“Dr. Nancy Nekvasil at St. Mary’s College in Notre Dame, Indiana, encouraged me to pursue research, strengthened my passion for discovery and fostered my development as a woman and scientist,” White says.

Today, White’s advising role at the University of Wisconsin-Madison demonstrates how women who have been helped to discover opportunities in science are extending a helping hand to the next generation.

“Mentoring students is simultaneously the most challenging and fulfilling part of my career,” says White, who chose graduate school over medical school. “I love helping students find their niche in the classroom, lab or at the farm.” Half of White’s graduate student team is female, in addition to a female lab associate.

White, an assistant professor of nutritional physiology strives to answer some big-picture challenges facing the dairy industry, primarily those focused on transition cow productivity and health. She teaches both graduate and undergraduate level nutrition courses, and conducts an extensive research program.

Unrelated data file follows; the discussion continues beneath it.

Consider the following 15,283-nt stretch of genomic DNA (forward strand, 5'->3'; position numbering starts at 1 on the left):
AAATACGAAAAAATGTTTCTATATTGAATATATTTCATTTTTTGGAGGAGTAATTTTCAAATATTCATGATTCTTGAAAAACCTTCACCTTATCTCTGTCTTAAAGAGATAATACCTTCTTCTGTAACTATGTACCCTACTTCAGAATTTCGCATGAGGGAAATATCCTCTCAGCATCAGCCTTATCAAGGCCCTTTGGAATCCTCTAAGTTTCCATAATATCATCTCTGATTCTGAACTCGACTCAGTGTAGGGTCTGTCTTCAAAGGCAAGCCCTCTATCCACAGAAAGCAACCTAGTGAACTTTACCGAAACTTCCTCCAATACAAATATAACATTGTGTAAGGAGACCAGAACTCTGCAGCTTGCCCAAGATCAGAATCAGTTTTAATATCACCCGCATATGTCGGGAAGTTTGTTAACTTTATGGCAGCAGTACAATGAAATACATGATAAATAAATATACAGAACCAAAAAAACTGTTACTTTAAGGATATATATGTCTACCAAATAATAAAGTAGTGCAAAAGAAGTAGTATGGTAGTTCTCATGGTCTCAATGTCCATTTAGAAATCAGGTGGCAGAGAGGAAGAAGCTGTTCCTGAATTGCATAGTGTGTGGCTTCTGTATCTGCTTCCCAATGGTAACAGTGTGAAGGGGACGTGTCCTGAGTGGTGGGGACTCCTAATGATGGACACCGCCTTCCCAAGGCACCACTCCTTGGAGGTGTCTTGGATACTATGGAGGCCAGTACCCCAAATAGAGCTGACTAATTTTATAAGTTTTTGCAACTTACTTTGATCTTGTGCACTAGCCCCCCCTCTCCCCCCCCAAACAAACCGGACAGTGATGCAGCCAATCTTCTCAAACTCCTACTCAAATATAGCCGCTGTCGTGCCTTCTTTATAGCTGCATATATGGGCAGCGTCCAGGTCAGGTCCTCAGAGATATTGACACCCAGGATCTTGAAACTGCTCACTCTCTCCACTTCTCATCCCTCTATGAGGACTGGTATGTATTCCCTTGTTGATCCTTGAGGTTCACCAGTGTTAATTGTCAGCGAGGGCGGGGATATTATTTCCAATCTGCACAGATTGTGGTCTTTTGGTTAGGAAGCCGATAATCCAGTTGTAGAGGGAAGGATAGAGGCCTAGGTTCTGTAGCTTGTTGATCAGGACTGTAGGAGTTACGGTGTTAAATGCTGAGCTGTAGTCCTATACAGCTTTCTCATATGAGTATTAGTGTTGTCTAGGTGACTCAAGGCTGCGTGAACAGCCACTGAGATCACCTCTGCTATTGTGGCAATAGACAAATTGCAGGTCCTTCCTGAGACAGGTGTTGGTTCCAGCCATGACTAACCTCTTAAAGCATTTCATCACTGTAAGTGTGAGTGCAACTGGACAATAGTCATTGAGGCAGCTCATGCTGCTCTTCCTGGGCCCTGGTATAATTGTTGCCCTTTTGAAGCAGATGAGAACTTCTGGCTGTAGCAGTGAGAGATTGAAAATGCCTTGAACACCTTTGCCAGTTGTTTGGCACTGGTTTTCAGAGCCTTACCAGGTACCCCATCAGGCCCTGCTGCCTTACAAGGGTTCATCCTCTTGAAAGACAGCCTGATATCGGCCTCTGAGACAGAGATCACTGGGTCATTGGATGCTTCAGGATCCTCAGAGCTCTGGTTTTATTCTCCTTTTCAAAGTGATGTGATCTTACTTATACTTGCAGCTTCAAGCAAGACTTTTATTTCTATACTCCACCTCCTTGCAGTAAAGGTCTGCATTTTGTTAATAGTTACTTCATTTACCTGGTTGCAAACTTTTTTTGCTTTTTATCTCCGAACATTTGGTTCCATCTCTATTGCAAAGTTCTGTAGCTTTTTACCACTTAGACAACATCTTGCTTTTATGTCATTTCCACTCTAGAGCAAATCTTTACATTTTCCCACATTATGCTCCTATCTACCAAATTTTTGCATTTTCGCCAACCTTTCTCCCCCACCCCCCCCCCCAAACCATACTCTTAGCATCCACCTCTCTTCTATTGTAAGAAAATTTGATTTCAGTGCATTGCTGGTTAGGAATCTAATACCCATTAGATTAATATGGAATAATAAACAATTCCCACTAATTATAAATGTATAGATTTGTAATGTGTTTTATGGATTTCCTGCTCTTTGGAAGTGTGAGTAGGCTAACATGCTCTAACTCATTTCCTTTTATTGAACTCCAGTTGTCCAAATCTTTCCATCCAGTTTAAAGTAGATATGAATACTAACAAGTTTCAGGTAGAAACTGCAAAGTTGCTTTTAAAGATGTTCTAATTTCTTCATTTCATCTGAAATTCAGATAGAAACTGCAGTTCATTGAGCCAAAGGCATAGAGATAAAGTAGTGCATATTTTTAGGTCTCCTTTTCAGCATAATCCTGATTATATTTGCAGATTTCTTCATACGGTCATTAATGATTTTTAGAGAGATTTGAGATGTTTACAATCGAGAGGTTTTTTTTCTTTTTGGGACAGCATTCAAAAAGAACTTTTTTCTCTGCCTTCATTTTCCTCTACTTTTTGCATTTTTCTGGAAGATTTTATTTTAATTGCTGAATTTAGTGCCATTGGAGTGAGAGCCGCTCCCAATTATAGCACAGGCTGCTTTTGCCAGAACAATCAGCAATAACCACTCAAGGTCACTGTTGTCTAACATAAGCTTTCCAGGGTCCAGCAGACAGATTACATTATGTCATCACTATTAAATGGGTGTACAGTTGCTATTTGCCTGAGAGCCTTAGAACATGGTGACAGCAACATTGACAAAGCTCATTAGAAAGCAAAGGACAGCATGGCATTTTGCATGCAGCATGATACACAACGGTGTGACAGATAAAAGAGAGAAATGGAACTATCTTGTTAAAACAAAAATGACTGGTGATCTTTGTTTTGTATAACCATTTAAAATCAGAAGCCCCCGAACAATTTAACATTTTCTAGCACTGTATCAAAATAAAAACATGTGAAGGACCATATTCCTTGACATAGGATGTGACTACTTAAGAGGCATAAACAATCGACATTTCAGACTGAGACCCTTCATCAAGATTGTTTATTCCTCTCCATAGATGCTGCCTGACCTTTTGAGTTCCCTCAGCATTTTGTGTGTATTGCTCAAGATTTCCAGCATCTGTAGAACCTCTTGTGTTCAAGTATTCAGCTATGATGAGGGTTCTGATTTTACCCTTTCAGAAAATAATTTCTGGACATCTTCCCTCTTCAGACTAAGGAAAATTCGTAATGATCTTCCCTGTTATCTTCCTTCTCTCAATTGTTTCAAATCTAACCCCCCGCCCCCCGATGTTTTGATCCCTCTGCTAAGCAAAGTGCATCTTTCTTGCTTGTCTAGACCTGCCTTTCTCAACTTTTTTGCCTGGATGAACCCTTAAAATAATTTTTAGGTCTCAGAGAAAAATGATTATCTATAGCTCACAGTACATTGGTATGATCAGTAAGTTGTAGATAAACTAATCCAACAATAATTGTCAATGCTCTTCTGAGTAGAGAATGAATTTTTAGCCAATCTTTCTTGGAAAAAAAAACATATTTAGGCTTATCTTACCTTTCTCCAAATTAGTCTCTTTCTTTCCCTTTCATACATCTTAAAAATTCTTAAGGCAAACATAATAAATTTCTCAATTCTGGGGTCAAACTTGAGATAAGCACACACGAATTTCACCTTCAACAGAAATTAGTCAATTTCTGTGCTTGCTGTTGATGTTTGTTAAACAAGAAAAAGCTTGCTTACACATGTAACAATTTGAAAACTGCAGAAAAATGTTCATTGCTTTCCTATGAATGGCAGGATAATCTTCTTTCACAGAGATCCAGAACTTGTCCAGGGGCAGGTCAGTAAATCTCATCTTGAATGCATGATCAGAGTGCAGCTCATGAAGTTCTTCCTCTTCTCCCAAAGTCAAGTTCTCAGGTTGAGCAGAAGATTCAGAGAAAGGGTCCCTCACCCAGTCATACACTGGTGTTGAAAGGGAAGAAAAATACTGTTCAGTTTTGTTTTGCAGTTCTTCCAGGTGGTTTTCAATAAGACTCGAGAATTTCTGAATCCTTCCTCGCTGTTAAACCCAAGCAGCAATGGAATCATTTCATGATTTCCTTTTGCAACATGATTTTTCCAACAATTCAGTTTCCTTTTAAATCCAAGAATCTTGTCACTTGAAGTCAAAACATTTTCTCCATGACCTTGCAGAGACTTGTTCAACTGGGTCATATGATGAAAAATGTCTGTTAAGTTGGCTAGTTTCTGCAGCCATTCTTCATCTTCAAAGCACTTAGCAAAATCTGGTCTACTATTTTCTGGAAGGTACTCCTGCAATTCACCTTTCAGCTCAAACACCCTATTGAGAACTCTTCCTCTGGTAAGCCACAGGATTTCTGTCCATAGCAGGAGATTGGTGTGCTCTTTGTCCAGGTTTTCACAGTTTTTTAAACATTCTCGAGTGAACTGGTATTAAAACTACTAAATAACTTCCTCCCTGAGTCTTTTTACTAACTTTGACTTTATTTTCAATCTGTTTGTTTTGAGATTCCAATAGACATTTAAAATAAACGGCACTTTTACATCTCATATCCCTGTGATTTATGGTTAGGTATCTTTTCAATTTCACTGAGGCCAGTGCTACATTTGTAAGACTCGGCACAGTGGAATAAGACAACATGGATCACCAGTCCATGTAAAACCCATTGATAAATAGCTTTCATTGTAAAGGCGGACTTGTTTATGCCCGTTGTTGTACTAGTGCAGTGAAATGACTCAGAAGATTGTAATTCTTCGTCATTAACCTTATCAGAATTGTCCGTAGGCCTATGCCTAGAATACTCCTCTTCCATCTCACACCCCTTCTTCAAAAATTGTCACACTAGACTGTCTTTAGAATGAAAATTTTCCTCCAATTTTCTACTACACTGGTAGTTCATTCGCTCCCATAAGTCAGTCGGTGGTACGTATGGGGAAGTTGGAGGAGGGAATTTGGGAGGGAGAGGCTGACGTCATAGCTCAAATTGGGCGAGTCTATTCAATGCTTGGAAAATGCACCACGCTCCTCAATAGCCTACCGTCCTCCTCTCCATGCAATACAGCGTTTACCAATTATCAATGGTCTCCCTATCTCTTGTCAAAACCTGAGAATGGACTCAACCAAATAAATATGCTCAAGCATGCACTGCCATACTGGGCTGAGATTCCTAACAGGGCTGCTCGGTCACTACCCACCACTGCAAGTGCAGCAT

For Claira Seely, another member of White’s lab, a fellow graduate student served as a key mentor. “Brittany Leno first told me what a transition cow was, how to blood sample a cow and walked me through my first lab assay. As I began thinking about graduate school, Brittany helped coach me through the process and gave me valuable advice along the way.”

The U.S. Bureau of Labor Statistics forecasts 7 percent job growth for animal scientists by 2024, and many of these careers will require graduate study with a master’s degree as a minimum qualification. Both male and female faculty in the animal sciences must serve as mentors to empower women seeking dairy science careers.

These role models are also key to identifying and eliminating unconscious bias toward women in the workplace.

Tawny Chandler on of Heather White's graduate sutdents

Every single woman interviewed for this story voiced balancing work and life as one of the key professional challenges they face. And they are still being asked interview questions such as, “How will being a woman influence your role as a salesperson on the farm?”

Men rarely voice the work/life challenge as a key stressor, nor does their gender potentially cause a liability for career success.